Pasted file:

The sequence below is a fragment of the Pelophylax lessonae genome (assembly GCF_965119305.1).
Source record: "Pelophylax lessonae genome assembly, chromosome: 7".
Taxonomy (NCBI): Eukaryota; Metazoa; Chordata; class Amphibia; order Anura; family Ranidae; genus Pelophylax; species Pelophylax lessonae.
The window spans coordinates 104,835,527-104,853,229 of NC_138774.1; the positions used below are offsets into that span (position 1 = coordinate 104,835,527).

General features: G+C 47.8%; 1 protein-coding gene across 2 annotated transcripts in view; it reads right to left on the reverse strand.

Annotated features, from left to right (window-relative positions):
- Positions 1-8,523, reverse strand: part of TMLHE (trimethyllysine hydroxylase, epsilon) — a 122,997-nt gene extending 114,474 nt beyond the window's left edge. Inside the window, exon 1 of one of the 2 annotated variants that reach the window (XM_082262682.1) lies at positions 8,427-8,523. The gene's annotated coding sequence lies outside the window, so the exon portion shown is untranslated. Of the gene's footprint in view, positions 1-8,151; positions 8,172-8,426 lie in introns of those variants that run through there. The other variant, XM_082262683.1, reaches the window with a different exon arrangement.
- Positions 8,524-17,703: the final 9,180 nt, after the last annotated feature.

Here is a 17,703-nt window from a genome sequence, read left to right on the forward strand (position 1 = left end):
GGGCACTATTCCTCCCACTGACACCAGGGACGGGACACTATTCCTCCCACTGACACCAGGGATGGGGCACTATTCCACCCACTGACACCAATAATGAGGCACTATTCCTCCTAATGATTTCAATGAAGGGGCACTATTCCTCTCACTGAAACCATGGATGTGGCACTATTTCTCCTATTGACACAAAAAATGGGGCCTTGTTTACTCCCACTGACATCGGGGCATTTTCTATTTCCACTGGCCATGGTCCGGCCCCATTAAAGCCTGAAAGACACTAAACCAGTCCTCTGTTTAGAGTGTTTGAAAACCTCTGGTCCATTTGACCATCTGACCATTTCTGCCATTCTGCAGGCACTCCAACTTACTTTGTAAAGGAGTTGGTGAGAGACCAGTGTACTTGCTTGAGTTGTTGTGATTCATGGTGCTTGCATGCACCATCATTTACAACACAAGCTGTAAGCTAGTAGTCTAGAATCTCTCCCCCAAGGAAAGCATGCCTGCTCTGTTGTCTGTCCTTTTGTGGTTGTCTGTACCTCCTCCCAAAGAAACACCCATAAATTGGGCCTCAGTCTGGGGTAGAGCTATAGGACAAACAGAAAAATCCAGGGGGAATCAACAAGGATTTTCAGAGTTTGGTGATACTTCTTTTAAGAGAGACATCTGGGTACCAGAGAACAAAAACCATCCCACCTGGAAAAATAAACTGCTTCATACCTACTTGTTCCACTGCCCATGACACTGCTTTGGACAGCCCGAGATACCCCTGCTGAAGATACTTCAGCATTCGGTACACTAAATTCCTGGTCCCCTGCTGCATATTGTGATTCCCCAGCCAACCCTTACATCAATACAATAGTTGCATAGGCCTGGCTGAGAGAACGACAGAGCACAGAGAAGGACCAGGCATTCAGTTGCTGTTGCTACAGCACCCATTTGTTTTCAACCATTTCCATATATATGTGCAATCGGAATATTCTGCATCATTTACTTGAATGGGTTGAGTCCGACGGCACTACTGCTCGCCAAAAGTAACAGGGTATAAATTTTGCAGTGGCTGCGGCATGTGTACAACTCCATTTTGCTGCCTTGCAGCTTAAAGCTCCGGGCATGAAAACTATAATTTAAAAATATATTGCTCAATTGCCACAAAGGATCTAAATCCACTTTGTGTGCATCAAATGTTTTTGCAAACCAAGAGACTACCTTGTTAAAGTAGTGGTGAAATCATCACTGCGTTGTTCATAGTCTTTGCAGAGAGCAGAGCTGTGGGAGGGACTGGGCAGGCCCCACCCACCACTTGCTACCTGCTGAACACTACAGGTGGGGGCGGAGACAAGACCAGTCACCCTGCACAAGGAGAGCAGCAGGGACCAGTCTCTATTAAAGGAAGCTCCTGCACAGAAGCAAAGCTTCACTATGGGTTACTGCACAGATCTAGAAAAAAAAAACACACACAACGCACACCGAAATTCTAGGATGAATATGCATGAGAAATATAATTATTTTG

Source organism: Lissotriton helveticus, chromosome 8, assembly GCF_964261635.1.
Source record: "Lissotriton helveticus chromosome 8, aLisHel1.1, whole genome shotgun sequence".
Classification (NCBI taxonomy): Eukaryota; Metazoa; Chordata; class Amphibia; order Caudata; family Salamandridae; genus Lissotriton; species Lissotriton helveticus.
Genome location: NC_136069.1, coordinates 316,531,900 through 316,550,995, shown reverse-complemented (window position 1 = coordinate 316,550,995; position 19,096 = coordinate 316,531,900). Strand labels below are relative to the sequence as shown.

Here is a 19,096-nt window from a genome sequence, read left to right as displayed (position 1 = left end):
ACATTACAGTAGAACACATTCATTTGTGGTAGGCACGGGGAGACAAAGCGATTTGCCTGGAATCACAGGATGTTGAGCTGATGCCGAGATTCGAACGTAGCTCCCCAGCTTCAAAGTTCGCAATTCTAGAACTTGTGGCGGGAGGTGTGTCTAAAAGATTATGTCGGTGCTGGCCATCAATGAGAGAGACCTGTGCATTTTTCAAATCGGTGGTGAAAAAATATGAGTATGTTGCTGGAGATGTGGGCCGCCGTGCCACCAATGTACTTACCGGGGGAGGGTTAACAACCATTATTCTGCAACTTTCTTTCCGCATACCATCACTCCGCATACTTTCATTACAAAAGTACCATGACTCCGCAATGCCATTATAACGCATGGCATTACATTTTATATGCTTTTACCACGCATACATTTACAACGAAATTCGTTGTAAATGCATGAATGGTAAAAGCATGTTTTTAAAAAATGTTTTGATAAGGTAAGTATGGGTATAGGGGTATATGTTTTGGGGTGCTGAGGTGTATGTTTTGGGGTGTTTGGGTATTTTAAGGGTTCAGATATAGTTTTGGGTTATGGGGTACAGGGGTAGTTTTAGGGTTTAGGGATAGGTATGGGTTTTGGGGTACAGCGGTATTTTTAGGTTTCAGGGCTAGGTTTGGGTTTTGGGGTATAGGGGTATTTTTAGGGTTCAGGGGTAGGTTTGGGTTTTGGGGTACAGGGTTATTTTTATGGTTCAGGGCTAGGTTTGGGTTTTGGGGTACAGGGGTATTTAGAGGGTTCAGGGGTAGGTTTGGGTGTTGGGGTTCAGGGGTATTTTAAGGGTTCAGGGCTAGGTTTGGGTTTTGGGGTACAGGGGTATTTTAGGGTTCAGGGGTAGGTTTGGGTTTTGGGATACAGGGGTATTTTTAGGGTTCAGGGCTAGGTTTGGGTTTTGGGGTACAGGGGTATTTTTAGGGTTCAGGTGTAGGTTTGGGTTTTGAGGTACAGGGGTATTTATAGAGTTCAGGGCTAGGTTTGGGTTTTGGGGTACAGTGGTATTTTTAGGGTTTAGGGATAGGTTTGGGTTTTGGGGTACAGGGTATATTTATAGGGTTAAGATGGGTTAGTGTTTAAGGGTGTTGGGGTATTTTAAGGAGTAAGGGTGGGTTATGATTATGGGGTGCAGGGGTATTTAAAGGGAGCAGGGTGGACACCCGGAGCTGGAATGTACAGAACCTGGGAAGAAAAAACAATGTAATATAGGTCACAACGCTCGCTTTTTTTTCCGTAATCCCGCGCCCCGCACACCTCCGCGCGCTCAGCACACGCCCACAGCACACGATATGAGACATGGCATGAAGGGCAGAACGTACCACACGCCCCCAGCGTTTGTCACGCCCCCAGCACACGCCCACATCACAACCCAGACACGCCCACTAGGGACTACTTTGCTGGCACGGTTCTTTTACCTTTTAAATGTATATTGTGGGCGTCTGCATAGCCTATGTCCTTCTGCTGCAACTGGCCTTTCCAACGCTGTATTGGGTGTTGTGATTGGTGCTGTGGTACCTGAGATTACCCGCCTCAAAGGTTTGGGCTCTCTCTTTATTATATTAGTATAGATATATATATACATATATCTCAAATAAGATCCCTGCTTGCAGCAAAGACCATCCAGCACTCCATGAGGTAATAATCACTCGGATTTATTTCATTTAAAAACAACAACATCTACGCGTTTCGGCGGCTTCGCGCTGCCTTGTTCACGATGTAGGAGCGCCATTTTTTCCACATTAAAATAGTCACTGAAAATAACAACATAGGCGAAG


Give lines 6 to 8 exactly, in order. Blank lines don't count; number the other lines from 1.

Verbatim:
Annotated features, from left to right (window-relative positions):
- Positions 1-8,523, reverse strand: part of TMLHE (trimethyllysine hydroxylase, epsilon) — a 122,997-nt gene extending 114,474 nt beyond the window's left edge. Inside the window, exon 1 of one of the 2 annotated variants that reach the window (XM_082262682.1) lies at positions 8,427-8,523. The gene's annotated coding sequence lies outside the window, so the exon portion shown is untranslated. Of the gene's footprint in view, positions 1-8,151; positions 8,172-8,426 lie in introns of those variants that run through there. The other variant, XM_082262683.1, reaches the window with a different exon arrangement.
- Positions 8,524-17,703: the final 9,180 nt, after the last annotated feature.